The news blackout on the drought/famine situation reportedly afflicting millions of Eritreans has frustrated both emergency aid agencies and press and human rights advocates. This comes as no surprise especially to members of the media since independent reporting is outlawed in Eritrea. The government is known to be the world’s worst violator of press freedom. US based, Seyoum Tesfaye, is Chairman of the Eritrean Global Solidarity and has been following recent Eritrean developments. Here, he discusses the underlying issues behind Eritrea’s troubles.
On government ‘sanctioned’ starvation
Present day Eritrea is starving for all sorts of things. Shortage of justice and rule of law is the obvious one. Food shortage followed by malnutrition is an aspect of a much broader challenge. The Eritrean economy is on a death watch. If it were not for the Diaspora the economic elevator will have now reached the basement. It is now at the lobby level. The misguided macro and micro economic policy in conjunction with a belligerent foreign policy has made it difficult to get food aid for our people. The national need might not correspond with the inflated ego of one man but in the absence of a responsible and sensible government in Asmara we have a national obligation to call for the international organizations focused on famine and food help to speak up and support our demand for some kind of unified action to help the people of Eritrea. If the regime continues in its obstructionist behavior we should call for the expansion of the genocide definition to include the “intentional starving of one’s people”. We have to work hard to bring massive pressure on the regime to open Eritrea for food help. The distorted self-serving rhetoric of “self –reliance” cannot be accepted as an excuse to starve millions: This simply is the equivalent of state sanctioned genocide. Starving your own people is genocide. There is no middle ground on this kind of national betrayal. We have to elevate the conversation and stop the dwelling on tangential issues when our people are exposed to a lethal combination of a merciless regime and devastating famine.
On President Isayas’s ironic view that fleeing Eritrean refugees “are on a picnic”
This kind of articulation can only be generated by a power junkie sociopathic mind. Only someone infected with Stalin’s or Pol Pot’s ideological DNA can equate the massive dislocation of a new nation’s youth as a picnic. The statement is a window into the tormented soul of a mono-dimensional political caricature without any sense of spiritual value. I cannot imagine the leader of any other nation equating the drowning in the Mediterranean Sea or being swallowed by Sahara’s sand of its fleeing citizens of “his” nation is a picnic. This is such a cynical and a vulgar statement it should offend rational Eritreans and force them to repudiate the statement and the author of the statement.
Once this nightmare is over I am sure lots of Eritreans will go back to help rehabilitative the true dream of the selfless thousands who gave up their lives for independence and freedom. Diaspora is not an easily reversible trend as history of other nations has shown. As far as Isaias is concerned the Diaspora has only one value to him and his regime: it is an ever giving ATM machine. As long as he collects his 2% and he pays $50.00 per day for the government controlled top musician travelling to USA and Europe to raise hundreds of thousands of dollar for his regime’s coffer, he does not give a damn whether the refugees return or not. That is vintage Isaias: power and money - why should he give a damn about massive dislocation of Eritrea’s youth? Why should he show compassion or any genuine human concern for the generation that is abandoning the hell he has created for them? The consummate utilitarian will dispose thousands of the nation’s youth and still be so unfeeling and so heartless should not surprise us. I am sure Eritrean families whose children have become refugees do not share his nonsensical sarcastic remarks. Exile and refugee after independence was not their hope and dream. We have to deal with the hand we have been dealt with. It will take some work but the people of Eritrea will eventually bring an end to this by taking their destiny in their hands.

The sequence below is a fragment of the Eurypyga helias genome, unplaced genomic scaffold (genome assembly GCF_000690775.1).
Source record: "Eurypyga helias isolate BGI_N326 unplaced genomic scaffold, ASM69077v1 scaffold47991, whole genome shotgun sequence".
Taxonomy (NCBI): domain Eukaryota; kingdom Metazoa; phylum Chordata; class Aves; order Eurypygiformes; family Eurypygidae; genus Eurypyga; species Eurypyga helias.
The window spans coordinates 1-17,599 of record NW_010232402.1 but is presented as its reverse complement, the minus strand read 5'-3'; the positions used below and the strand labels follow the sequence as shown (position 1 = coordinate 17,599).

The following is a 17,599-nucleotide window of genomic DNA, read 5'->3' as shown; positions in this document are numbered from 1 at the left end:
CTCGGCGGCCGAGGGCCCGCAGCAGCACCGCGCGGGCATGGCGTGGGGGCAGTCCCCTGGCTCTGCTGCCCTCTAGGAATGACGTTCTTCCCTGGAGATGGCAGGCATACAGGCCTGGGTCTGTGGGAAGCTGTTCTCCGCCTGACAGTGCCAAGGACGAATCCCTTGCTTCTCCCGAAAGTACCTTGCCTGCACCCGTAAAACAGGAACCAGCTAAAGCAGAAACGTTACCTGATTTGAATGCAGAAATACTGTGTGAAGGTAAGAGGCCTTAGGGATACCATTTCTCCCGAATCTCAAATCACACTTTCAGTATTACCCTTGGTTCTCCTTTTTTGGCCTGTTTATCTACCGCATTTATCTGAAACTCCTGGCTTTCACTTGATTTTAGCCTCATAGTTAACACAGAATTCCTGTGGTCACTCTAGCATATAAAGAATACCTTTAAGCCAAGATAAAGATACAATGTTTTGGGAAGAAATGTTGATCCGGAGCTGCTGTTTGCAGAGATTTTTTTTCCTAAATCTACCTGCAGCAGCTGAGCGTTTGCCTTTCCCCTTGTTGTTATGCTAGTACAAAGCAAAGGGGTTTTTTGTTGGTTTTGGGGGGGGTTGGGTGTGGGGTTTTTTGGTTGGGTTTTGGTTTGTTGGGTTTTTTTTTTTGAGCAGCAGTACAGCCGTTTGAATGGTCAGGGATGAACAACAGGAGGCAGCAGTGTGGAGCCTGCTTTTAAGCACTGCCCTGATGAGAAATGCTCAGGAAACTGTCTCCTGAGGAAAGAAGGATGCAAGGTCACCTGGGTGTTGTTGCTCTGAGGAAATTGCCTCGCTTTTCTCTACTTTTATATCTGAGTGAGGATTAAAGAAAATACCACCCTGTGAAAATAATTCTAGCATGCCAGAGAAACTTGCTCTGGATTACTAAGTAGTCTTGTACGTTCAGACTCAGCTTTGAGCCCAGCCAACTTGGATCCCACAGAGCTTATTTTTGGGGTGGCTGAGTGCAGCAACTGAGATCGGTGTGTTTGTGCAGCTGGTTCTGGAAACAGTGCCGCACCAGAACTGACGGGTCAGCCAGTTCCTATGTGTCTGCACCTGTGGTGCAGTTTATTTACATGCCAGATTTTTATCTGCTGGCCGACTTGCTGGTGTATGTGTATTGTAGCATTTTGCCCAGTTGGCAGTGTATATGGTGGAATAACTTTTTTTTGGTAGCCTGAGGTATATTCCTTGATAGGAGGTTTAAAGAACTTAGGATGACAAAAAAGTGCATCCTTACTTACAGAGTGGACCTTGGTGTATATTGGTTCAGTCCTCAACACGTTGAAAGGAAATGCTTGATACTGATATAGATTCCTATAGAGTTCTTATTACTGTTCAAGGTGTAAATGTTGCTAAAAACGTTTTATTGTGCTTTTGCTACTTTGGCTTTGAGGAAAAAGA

On the Badme war with Ethiopia as the perceived turning point in Eritrean politics
The so-called Badme War, from the very beginning, was an excuse and still is being used as a rational for extending the one man authoritarian control of Eritrea. Of courses it has lost currency and potency as a ready-made excuse and now does not weigh that much in the minds of rationally thinking Eritreans. There should be no doubt that the regime in power has no intention of democratizing Eritrea even if the Badme issue is resolved to its liking. It might experiment with a scaled down liberalization that is possible theoretically and when seen from its own interest to ease the massive pressure being put on it. The effort to manipulate the Eritrean mind will continue. The public propaganda model being followed and practiced by the ruling party is a combination of Nazi and Stalinist methodology: a lethal combination. Even if the Badme excuse was taken off from the excuse ledger, Isaias will create another crisis to keep his hold on power. Mr. Deflection will always have another move that will temporarily manipulate the Eritrean mind. To think otherwise will be pure naiveté. I do not entertain that kind of illusion.
On the government’s irrational fear of media freedom